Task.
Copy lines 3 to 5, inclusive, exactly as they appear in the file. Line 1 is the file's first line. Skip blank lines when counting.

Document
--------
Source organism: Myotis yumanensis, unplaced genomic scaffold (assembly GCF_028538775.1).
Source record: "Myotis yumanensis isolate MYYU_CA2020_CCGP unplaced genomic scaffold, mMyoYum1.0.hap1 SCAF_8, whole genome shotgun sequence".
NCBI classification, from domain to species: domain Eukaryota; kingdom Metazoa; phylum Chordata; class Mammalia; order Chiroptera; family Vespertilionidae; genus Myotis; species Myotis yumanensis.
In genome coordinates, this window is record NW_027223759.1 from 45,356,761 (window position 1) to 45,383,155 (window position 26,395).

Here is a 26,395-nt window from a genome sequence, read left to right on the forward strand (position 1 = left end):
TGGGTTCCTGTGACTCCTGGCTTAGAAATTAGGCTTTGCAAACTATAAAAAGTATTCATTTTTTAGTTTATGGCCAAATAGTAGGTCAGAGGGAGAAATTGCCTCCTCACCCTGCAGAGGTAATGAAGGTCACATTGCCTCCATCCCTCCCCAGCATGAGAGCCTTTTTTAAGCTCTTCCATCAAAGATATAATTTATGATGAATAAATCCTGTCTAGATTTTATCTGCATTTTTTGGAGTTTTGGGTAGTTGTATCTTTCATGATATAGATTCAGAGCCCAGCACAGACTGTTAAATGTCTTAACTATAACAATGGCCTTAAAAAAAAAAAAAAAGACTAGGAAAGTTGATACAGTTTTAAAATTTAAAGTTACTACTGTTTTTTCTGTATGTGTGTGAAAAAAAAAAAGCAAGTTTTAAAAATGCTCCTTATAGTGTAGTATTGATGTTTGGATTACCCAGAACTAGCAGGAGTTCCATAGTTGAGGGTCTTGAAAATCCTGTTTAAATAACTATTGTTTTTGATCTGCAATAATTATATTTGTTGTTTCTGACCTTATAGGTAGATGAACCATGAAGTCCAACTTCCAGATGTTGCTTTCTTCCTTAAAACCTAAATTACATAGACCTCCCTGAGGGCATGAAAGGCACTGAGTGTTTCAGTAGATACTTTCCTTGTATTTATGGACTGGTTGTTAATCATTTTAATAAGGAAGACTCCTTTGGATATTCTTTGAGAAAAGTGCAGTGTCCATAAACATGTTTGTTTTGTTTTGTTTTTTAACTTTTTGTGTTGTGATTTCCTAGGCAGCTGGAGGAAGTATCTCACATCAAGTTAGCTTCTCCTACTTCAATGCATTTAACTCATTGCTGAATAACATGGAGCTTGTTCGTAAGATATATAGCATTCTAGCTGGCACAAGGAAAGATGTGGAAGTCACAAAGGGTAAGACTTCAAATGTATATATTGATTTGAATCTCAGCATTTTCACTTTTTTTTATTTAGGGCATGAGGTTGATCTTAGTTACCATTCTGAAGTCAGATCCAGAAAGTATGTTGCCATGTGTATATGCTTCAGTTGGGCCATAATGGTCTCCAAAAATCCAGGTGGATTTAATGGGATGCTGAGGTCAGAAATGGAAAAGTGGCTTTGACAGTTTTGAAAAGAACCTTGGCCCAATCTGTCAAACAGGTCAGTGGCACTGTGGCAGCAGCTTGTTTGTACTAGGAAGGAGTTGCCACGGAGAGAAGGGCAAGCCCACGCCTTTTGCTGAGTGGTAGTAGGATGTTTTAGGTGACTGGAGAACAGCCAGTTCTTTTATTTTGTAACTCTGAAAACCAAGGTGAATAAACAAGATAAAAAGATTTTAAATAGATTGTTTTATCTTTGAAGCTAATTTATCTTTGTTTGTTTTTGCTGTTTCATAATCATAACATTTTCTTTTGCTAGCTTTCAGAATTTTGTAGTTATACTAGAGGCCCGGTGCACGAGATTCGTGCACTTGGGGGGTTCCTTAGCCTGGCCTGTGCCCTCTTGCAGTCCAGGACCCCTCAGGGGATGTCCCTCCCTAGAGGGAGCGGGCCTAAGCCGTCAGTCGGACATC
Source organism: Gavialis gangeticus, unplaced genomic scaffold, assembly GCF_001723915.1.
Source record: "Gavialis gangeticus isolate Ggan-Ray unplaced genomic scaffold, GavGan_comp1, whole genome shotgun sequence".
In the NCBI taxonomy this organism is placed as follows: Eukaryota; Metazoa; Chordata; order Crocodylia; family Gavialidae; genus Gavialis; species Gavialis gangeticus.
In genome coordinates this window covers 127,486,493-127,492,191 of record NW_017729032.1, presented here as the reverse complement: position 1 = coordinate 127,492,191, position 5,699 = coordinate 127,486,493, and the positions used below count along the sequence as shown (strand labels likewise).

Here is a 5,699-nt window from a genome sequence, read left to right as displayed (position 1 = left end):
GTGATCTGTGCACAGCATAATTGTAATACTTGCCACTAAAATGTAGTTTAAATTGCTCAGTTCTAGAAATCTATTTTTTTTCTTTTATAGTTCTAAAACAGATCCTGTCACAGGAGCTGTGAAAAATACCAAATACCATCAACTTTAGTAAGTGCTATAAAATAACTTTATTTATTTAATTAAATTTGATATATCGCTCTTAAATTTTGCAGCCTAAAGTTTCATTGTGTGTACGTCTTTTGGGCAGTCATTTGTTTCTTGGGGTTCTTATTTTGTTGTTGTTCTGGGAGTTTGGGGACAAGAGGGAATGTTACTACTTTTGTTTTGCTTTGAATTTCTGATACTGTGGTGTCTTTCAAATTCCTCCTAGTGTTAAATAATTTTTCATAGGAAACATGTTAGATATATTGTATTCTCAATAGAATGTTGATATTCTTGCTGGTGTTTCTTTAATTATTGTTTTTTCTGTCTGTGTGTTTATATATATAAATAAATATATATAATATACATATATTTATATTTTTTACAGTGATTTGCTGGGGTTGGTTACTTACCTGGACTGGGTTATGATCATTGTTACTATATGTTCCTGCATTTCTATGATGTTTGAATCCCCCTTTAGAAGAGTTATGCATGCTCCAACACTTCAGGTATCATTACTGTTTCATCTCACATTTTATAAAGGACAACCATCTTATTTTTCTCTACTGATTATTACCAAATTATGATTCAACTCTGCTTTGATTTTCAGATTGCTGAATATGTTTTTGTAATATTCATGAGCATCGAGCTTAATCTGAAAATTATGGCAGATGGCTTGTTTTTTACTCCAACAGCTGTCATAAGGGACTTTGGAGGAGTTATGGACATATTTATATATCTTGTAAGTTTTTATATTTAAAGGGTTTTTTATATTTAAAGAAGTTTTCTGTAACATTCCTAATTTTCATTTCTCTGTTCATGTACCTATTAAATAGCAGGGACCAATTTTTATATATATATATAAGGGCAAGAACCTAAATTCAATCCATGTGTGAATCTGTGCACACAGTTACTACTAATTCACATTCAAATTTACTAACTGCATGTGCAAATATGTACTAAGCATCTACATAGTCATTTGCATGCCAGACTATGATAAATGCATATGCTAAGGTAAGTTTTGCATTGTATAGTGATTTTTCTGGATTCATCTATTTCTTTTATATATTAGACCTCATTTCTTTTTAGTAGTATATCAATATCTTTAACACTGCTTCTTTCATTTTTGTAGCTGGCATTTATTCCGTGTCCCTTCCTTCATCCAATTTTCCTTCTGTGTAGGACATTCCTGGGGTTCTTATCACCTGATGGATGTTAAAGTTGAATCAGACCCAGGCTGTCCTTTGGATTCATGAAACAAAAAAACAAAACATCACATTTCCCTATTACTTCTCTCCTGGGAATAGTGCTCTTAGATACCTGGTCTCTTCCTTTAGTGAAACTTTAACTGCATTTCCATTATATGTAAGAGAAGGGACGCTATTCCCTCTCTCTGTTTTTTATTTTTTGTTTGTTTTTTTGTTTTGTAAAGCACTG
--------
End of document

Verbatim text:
NCBI classification, from domain to species: domain Eukaryota; kingdom Metazoa; phylum Chordata; class Mammalia; order Chiroptera; family Vespertilionidae; genus Myotis; species Myotis yumanensis.
In genome coordinates, this window is record NW_027223759.1 from 45,356,761 (window position 1) to 45,383,155 (window position 26,395).

Here is a 26,395-nt window from a genome sequence, read left to right on the forward strand (position 1 = left end):